A cohesive strategy is needed from government to tackle the resource challenges faced by local authorities, which are currently holding back the installation of electric vehicle (EV) infrastructure.
In a new report, EV charge point operator Liberty Charge has detailed how just 14% of local authorities in the UK have dedicated resources for improving EV infrastructure. A lack of funding and guidance from central government also means that they can only allocate 15 hours per week to EV projects.
As such, local strategies are falling massively behind government ambitions. Just 10% (30,290) of the 300,000 charge points targeted by the government have so far been installed, with 90% of households still more than a five-minute walk from their nearest charge point.
Of those local authorities interviewed for the Transforming the Delivery of Local Authorities On-Street EV Charging, 75% said budgetary issues are a barrier to infrastructure adoption, while a further 59% point to a lack of guidance from central government as to where the charge points should be located, as the key reasons installation rates were falling behind.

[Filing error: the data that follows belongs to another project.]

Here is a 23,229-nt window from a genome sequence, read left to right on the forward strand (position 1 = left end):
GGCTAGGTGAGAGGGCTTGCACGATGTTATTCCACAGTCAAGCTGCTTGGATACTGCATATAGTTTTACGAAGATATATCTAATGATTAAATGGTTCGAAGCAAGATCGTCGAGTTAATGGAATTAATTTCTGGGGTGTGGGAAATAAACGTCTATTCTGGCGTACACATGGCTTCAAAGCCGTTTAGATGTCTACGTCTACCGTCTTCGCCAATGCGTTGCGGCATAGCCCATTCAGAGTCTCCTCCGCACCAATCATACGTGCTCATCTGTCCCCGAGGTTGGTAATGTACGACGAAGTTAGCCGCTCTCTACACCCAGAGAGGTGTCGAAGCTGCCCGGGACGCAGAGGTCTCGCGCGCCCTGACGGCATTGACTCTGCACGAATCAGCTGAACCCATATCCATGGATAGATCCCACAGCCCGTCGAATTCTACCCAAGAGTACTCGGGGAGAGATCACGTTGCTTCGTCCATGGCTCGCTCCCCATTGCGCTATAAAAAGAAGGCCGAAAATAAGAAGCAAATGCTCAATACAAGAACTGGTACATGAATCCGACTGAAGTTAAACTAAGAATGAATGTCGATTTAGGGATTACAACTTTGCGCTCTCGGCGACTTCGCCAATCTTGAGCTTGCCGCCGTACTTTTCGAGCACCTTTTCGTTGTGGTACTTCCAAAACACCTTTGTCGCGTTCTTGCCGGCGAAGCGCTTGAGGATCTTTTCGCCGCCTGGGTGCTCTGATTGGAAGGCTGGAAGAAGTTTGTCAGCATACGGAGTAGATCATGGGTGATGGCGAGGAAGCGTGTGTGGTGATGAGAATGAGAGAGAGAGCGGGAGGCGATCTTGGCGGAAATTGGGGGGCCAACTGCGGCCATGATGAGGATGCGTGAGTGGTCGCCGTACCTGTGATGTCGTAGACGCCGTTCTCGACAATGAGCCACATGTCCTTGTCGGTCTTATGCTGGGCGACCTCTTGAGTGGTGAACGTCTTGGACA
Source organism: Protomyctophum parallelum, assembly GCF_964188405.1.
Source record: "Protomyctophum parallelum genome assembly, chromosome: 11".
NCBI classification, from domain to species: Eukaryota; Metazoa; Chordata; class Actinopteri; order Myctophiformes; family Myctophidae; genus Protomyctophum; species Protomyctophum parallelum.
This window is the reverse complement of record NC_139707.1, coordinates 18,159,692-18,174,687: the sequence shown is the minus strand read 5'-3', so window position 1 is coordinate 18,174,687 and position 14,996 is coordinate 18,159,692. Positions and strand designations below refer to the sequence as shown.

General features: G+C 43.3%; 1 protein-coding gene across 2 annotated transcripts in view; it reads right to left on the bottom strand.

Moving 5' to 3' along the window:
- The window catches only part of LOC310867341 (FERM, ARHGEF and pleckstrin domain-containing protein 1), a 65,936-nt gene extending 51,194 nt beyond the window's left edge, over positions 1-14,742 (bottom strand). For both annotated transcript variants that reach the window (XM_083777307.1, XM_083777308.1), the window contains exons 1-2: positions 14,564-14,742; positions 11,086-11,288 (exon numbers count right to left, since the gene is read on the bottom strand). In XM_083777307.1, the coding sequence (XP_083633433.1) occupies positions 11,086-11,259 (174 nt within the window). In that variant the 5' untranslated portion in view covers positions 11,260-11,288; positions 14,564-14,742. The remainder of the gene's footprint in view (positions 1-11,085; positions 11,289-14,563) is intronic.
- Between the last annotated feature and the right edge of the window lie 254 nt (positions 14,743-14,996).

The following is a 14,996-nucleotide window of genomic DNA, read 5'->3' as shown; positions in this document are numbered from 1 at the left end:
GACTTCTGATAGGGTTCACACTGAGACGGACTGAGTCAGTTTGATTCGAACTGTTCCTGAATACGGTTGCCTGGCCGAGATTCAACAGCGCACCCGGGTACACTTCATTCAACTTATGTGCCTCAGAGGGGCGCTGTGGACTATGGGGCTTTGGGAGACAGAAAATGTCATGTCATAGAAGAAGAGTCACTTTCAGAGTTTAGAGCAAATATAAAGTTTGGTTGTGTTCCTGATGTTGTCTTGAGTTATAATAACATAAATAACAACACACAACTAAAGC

According to Liberty Charge, the results are particularly disappointing given the government’s ‘Levelling Up’ agenda, which looks to ensure less affluent areas are benefitting from electrification.
One in seven drivers admit they won’t switch to driving an EV until there is convenient infrastructure in place. There are 11 million households that currently have no access to off-street charging at home.
The study found that 70% of local authorities believe that government spending should be repositioned to level the social inequity and improve accessibility in deprived and rural areas. Additionally, 77% agree that investment from central government should be focused on ensuring every households has access to a charge point.
“We work very closely with many local bodies and in truth, the rollout of EV charge points is a brand new concept to many. We cannot just expect they all have the relevant experience and knowledge of how these networks work, nor can we just leave them to figure it out,” said Neil Isaacson, CEO Of Liberty Charge.
“There needs to be a cohesive strategy from the Government as to how we tackle the challenges of resourcing, and having just 15 hours a week to dedicate to the issue is not enough to create a sufficient network for all drivers to begin making the switch.”
In March, the government set out its Electric Vehicle Infrastructure Strategy, which included £50 million to local authority resource for the entire UK EV network.
However, this would only cover each local authority hiring one person for two years, which isn’t sufficient for the long term rollout of EV infrastructure, Liberty Charge said.